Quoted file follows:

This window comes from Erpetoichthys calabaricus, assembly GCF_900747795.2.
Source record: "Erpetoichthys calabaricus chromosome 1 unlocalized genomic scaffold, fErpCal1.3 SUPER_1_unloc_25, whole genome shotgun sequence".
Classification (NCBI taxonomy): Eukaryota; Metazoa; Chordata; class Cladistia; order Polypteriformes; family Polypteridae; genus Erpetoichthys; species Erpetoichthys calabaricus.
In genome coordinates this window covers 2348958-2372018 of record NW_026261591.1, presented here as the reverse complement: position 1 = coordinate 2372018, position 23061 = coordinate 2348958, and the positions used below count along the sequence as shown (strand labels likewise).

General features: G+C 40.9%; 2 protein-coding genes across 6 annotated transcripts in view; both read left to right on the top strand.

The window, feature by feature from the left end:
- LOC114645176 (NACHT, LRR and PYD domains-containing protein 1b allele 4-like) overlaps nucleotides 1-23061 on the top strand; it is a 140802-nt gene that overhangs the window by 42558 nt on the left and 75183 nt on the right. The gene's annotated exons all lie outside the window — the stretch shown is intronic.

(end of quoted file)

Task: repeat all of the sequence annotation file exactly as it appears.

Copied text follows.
This window comes from Erpetoichthys calabaricus, assembly GCF_900747795.2.
Source record: "Erpetoichthys calabaricus chromosome 1 unlocalized genomic scaffold, fErpCal1.3 SUPER_1_unloc_25, whole genome shotgun sequence".
Classification (NCBI taxonomy): Eukaryota; Metazoa; Chordata; class Cladistia; order Polypteriformes; family Polypteridae; genus Erpetoichthys; species Erpetoichthys calabaricus.
In genome coordinates this window covers 2348958-2372018 of record NW_026261591.1, presented here as the reverse complement: position 1 = coordinate 2372018, position 23061 = coordinate 2348958, and the positions used below count along the sequence as shown (strand labels likewise).

General features: G+C 40.9%; 2 protein-coding genes across 6 annotated transcripts in view; both read left to right on the top strand.

The window, feature by feature from the left end:
- LOC114645176 (NACHT, LRR and PYD domains-containing protein 1b allele 4-like) overlaps nucleotides 1-23061 on the top strand; it is a 140802-nt gene that overhangs the window by 42558 nt on the left and 75183 nt on the right. The gene's annotated exons all lie outside the window — the stretch shown is intronic.